After experiencing a cow die helplessly from foot and mouth disease, Peter thought about what can be done to give good health to farm animals – which is the livelihood of many in the community where he was raised. Read on as he shares his story with the B&FT’s Inspiring Startups, how he and his partner, Alima, are using an App to achieve this.
Peter Awin was born in Bawku, in the Upper West Region of Ghana. From infancy he lived with his grandparents, because his father had to move out of town due to the nature of his job. His grandfather had lots of cows and young Peter had fond memories of shepherding the herd to graze and drink. He completed his secondary education at St. Charles Senior High School in Tamale and proceeded to the University of Development Studies, where he studied Development Studies.
After completing his national service, he had a job in Bolga where he spent six months – later getting another job offer in Tamale. Then, in less than a year, he again quit that job and got another one with the Ghana Education Service where he worked for six months.
After trying several jobs, he decided to start a business in 2012 – though not Cowtribe. It was an organisation that sought to promote an entrepreneurial spirit among high school and university students, by organising conferences and workshops for them.
Then in 2016, something happened that forever changed the course of his life.
The journey of Cowtribe
Once, Peter was on his motorbike; and while passing by a neighbour’s house, he was called by a woman to check on her cow that was terribly sick and helpless. After seeing the condition of the cow, he rushed to go and look for a veterinary officer to come and treat it.
Meanwhile, the whole district had only one veterinary doctor, albeit there were many people who relied on animal farming for a living.
After a frantic search, he finally found the veterinary officer and begged him to follow him to save the dying cow, as he was already attending to someone. But try as he did, the cow’s condition was beyond treatment and so it died. This affected him, and he constantly kept thinking about how he could help farmers keep healthy livestock. That was what motivated the establishment of Cowtribe.
Beyond the unavailability veterinary officers, one major problem that Peter observed about livestock farmers was the difficulty they faced in getting vaccines to take care of their animals.
As the saying goes: “like minds meet”. Peter met Alima Bawah, who at the time was a journalist interested in rural coverage. Alima is also a product of Wulugu Senior High School and a graduate from the University of Cape Coast. Peter told her about his business idea and she was also interested, so both decided to start it together.
They thought about creating an App that would bring onboard farmers, veterinary officers and vaccines. They called it the Shepherd App.
The Shepherd App and how it works
Knowing what the problems are, Peter and Alima created a platform that collects the details of each and every farm animal and alerts farmers when it is time to vaccinate them, and what kind of vaccine is needed.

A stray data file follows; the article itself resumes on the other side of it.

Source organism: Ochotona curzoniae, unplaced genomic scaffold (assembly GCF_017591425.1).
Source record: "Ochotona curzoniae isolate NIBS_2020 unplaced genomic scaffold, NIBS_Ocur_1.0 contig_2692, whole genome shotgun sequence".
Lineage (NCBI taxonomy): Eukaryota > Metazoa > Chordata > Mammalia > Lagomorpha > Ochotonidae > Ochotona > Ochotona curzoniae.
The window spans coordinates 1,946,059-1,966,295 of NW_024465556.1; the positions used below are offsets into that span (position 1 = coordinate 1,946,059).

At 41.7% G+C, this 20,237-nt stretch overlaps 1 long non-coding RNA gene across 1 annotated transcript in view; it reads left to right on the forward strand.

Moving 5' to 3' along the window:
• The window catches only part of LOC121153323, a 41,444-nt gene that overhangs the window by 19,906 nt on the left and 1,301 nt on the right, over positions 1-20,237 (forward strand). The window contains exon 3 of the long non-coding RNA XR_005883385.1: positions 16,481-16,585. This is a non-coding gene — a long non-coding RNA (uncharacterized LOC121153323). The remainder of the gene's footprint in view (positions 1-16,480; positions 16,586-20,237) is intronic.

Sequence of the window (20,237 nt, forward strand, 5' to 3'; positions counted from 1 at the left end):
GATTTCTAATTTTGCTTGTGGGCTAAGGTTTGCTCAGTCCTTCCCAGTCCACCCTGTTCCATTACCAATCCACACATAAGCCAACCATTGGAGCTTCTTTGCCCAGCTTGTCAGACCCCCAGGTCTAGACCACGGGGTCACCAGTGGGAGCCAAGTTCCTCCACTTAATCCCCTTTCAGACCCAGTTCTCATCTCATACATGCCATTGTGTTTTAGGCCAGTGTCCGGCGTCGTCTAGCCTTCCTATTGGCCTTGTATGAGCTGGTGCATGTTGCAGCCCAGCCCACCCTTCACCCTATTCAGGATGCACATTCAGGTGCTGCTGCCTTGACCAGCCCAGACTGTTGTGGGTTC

They also made sure that they had procured the vaccines, so that when requested by farmers they can supply them.
Then they created another App for the veterinary doctors, one that prompts them on which animals need to be vaccinated and with what vaccine.
Now, through the App, over 200 veterinary officers have been made available to farmers in the Northern Region.
Currently, there are more than 29,000 people using the App. They have offices in Burkina Faso, Niger and Mali, which are actually their main market.
Cowtribe’s vision as a company is to ensure that all farm animals in the country, and in Africa, are healthy for consumption.
Cowtribe’s market is predominantly made up of farmers. So, the best approach that has proven helpful to them is to get in touch with the farmers directly. They organise community outreach programmes and demonstrate how the App works for the farmers to see, and educate them on the need to vaccinate their animals.
For Peter, the biggest challenge he has ever come across is how to win the trust of the farmers. Most of the farmers are risk-averse and not ready to do business with people they do not know.
Another challenge is bureaucracies involved in doing business with government. Because Cowtribe’s nature of business involves partnering district assemblies and other state authorities, the company has to deal with a lot of red-tape before simple transactions are effected.
Also, getting the right team to work with has not been easy. There is a need for technical men for the App, but they can’t be found at the present location of the business—Tamale. Hence, he has to frequent Accra to find competent people for the job.
How government can support
Peter says government should create an enabling environment for businesses to thrive.
“An enabling environment means the macro-economy must be strong so that businesses can access loans from the banks at lower interest rates than we have. That is what we want—an enabling environment.”
Visit Cowtribe.com to see how the service works.